Cracking up

 作者:国模匪     |      日期:2019-03-07 05:07:03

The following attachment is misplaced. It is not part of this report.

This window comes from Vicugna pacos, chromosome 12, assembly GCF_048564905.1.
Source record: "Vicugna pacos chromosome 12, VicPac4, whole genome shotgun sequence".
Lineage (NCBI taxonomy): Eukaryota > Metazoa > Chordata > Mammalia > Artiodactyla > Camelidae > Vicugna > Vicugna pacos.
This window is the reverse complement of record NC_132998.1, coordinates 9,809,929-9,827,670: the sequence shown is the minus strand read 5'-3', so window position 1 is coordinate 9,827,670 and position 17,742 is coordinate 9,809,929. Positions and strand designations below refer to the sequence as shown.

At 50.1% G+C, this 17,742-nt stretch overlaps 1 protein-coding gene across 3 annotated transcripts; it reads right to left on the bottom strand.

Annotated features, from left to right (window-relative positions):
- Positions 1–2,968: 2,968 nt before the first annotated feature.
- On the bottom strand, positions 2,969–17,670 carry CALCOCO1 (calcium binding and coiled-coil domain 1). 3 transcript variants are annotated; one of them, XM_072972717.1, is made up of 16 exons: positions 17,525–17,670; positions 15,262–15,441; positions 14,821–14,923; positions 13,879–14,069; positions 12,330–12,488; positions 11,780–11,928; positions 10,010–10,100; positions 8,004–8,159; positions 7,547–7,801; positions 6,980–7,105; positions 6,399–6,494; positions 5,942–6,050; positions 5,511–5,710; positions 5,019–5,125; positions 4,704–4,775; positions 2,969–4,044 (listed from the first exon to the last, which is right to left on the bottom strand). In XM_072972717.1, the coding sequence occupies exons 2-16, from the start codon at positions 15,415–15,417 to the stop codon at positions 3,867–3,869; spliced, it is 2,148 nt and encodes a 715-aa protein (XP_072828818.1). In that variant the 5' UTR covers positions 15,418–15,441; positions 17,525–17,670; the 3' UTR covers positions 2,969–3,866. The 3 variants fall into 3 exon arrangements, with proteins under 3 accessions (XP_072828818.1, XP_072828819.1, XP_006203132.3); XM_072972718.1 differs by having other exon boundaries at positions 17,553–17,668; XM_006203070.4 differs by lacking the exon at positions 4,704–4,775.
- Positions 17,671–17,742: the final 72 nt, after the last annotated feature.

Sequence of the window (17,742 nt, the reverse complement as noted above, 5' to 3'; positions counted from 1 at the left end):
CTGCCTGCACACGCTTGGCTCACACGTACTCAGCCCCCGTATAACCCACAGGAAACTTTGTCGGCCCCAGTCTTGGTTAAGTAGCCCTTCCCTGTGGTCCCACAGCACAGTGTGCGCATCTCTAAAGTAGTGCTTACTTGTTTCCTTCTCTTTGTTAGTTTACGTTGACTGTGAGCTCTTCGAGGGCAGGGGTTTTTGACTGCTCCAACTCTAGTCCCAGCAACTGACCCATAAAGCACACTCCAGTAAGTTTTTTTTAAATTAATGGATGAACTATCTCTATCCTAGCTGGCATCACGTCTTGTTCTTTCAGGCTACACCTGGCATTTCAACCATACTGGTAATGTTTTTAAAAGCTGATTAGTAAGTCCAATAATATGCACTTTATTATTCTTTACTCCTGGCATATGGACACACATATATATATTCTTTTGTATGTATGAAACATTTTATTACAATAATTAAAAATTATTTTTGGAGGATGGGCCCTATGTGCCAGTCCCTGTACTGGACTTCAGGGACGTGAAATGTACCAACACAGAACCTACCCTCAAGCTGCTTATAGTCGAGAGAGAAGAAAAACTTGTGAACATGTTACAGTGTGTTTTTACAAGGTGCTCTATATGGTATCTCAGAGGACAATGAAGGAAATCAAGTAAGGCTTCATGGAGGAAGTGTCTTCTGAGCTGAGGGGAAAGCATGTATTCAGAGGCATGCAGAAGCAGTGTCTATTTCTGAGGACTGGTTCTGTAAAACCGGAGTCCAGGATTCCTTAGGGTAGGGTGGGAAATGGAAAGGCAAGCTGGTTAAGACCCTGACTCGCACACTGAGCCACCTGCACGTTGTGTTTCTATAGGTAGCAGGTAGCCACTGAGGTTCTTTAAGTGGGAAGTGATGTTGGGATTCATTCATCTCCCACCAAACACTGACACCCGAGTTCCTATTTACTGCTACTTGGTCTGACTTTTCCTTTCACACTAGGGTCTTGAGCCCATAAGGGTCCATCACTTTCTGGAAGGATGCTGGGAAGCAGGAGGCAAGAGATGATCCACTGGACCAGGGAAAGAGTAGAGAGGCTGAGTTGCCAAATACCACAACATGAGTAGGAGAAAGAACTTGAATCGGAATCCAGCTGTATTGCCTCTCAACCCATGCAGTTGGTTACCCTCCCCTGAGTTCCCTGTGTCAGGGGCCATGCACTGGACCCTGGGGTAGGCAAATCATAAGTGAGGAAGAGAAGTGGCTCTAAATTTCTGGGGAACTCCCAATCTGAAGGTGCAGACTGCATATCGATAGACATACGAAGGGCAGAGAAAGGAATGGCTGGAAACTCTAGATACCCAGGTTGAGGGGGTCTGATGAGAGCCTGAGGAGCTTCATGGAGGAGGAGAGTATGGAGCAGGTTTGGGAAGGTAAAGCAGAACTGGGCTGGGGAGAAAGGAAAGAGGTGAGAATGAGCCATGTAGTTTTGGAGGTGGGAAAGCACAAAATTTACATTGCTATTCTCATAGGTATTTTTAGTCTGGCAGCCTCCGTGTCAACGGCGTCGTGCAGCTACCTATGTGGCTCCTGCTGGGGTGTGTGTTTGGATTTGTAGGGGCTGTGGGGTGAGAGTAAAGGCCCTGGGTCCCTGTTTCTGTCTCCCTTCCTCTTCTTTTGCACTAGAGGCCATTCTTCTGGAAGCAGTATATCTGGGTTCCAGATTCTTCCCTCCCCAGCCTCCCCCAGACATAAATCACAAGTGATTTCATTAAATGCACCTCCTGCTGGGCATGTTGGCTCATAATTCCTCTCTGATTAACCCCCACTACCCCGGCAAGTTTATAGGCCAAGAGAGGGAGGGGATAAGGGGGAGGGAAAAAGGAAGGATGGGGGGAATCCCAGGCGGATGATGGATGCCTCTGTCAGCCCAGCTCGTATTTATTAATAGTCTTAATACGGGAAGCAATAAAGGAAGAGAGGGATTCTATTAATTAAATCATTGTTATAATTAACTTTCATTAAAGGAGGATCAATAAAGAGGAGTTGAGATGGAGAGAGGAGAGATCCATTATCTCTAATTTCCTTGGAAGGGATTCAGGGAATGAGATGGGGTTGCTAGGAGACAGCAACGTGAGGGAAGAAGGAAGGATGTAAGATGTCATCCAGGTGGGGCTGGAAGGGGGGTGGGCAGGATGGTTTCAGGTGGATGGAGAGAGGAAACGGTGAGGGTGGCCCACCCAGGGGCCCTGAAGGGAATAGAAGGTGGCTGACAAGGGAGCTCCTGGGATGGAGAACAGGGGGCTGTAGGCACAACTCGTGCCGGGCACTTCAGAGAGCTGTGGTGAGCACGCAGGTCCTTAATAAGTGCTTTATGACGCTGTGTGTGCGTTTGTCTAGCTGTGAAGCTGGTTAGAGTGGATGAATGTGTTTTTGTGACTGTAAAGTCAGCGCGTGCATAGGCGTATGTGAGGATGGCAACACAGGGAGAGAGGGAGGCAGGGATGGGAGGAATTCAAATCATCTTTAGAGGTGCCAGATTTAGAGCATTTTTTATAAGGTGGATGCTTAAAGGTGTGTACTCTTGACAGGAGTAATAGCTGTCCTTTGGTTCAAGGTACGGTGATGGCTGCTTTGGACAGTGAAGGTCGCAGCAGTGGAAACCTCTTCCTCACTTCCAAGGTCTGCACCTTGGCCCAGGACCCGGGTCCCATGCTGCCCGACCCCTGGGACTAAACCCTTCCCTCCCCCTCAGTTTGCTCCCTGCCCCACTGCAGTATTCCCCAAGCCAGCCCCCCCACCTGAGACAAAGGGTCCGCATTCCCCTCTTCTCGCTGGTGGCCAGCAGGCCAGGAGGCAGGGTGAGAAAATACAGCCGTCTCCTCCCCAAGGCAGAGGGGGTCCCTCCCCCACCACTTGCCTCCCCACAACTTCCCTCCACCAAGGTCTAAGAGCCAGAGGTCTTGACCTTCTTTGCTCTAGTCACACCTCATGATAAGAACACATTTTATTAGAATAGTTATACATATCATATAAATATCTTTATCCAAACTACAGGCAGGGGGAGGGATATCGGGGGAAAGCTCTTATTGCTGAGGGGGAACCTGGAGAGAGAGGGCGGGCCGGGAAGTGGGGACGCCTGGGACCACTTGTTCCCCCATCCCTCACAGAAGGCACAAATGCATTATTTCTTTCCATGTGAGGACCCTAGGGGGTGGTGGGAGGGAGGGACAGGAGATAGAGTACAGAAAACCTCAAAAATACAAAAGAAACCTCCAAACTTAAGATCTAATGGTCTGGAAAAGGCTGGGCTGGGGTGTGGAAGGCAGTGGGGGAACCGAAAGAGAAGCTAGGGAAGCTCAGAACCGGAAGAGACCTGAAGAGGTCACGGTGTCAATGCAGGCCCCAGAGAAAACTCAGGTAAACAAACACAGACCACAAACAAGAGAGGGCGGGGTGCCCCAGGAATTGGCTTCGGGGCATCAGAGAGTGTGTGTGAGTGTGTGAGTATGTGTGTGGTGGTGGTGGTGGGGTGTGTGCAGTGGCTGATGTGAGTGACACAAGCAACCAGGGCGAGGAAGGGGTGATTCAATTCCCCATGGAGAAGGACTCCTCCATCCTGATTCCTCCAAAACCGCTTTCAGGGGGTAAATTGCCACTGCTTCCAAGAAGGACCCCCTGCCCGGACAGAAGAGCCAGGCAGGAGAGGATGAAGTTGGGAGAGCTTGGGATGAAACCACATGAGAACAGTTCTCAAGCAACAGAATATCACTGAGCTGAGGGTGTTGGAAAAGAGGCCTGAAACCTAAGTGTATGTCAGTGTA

By Ian Sample Cracks in structures tend to be bad news. But a team of US scientists have developed a material that heals its own cracks as they appear. “The applications are enormous if we can achieve all our technical goals within a reasonable cost,” says Scott White whose team developed the material at the University of Illinois at Urbana-Champaign. To make a “self-healing” polymer, White mixed the catalyst and microspheres into an epoxy polymer. The result was a solid polymer with microspheres and particles of catalyst dispersed evenly inside it. White found that when a crack formed in the epoxy, it broke open the brittle microspheres, releasing the DCPT. This flooded into the crack, came into contact with the particles of catalyst and polymerised, sealing up the crack. In tests, the self-healing material was found to be significantly tougher than the original epoxy. White says the technology could be used to toughen common devices like mobile phones. The keypads, he says, often break because fatigue fractures appear in the circuit boards of phones. These then break electrical connections. “Their failure is primarily due to small microcracks that open up and eventually propagate and lead to either mechanical fracture or electrical failure,” he says. “If we can incorporate an autonomic healing polymer into the electronic circuit board, we can delay or prevent this failure from occurring.” The technology could be used for more critical applications as well, adds White. “Aerospace companies are also interested in the technology to heal cracks in-flight.” “It’s a neatish idea and you can see the advantages,” says Tony Kinloch, of the Strength of Materials group at London’s Imperial College. But Kinloch says the technique would not protect fragile circuits from cracks because it fills the cracks rather than closing them back up. “This stuff won’t stop microcracking, it’ll just repair it,” he says. White says this could be just the first step in self-healing materials. Future materials could incorporate circulatory systems that continually transport chemicals and building blocks for healing to sites of damage in the material, he says. More at:: Nature (vol 409,